The mysterious wraith of the subatomic world, the neutrino has a mass close to zero and no electric charge, making it notoriously difficult to detect. It's so stealthy that physicists have taken to calling it the "ghost particle."

But researchers working at Oak Ridge National Laboratory (ORNL) have made a breakthrough, reports Scientific American. They have detected neutrinos bumping into atomic nuclei, and they did it with a device about the same size as the ghost traps from the "Ghostbuster" films.

To get a grasp on just how impressive this feat is, consider the scales at play. Although a hundred trillion neutrinos pass through you every second, only about one per week actually grazes a particle in your body. That's because neutrinos are tiny, even when compared to atoms. The space surrounding atomic nuclei seems vast and endless to these diminutive specks, and they have little motivation to interact with other particles.

When they do interact, however, it is only through the so-called "weak force," the fundamental force that causes radioactive materials to decay. This compounds the problem of detection, because the weak force is aptly named — it only operates at subatomic distances. Getting a neutrino to strike an individual neutron or proton therefore requires throwing thousands of tons of atoms their way. And that's just to increase the odds of a neutrino striking a single proton or neutron.

Once a strike is made, that's only the beginning. Scientists then have to detect the strike, which is its own exercise in futility. Again, consider the scales at play.

“Imagine that you take a ping-pong ball and you throw it at a bowling ball,” explained Temple University physics professor Jim Napolitano, who was not involved in the study. “We know from conservation of momentum [that] a little bit of energy is imparted to the bowling ball. This [experiment] is detecting that bowling ball’s energy.”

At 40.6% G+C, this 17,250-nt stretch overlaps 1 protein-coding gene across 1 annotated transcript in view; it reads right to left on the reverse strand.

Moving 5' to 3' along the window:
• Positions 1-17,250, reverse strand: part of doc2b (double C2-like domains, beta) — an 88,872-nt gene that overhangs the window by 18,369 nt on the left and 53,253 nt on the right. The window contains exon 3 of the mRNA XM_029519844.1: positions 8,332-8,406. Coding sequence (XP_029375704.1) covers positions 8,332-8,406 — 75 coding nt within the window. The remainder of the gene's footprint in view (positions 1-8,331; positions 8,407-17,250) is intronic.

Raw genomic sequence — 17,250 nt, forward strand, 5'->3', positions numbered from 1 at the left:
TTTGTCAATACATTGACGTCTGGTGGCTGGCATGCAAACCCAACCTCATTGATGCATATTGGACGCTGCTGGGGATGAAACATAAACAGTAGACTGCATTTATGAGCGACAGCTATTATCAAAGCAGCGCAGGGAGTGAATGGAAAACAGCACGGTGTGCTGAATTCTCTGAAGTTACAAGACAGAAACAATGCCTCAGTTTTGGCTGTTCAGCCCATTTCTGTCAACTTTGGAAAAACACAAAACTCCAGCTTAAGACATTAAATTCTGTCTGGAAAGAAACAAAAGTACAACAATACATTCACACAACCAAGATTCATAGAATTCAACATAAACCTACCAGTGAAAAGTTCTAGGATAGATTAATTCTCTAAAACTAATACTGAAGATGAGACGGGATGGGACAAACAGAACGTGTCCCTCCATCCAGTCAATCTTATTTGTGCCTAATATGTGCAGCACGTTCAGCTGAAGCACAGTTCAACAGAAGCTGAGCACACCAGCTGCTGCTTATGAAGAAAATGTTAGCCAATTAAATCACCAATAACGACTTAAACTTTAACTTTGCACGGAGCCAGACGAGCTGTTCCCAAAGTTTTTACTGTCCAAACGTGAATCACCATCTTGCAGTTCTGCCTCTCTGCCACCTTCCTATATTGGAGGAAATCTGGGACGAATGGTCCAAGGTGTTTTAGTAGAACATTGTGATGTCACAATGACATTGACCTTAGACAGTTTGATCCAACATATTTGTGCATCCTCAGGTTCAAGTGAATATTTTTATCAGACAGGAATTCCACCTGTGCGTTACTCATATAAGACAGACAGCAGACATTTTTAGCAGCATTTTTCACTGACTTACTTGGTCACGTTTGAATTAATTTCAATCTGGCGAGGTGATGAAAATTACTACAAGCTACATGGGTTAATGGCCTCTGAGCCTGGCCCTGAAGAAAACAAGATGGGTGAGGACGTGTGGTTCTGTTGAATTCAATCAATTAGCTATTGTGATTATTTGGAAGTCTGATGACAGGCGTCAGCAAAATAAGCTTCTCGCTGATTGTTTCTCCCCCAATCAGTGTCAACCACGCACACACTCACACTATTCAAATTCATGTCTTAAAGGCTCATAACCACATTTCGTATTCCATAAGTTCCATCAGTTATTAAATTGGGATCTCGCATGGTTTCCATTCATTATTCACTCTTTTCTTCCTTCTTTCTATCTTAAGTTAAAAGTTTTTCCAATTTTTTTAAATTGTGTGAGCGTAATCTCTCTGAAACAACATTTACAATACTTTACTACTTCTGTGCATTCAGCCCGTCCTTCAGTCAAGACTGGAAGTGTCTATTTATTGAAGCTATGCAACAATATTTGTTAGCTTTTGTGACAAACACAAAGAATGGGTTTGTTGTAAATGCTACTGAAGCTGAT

The challenge for researchers was therefore to find a material with atomic nuclei large enough for neutrinos to hit easily, but also small enough that they would noticeably recoil on impact. (Basically, they needed to find the perfect-sized bowling ball to maximize the odds of detection.)

“That took me a lot of thinking—maybe 15 years,” claimed Juan Collar, one of the study’s lead authors.

Eventually, Collar stumbled upon sodium-doped cesium iodine as the ideal target for the ping pong-like neutrinos to bump into. Meanwhile, the source of the neutrinos would turn out to be the Spallation Neutron Source (SNS), a neutron-producing particle collider conveniently located at ORNL.

The materials are such a perfect match that researchers were able to detect the neutrinos bumping into the atoms with a device that could be held in their hands. The compact size of the device is what makes the detection such a breakthrough; previous experiments involved contraptions that were 40 feet tall.

Such small detectors will make neutrino-detection incredibly handy, allowing for the development of new ways of monitoring nuclear reactors, for instance. They could also revolutionize physics, making it possible to test whether the rates of neutrino detection in different materials match theoretical predictions. The device could even bolster our attempts to detect mysterious dark matter.

“This [study] is just the tip of the iceberg. There’s a whole lot more interesting stuff to come,” said University of Michigan physicist Josh Spitz.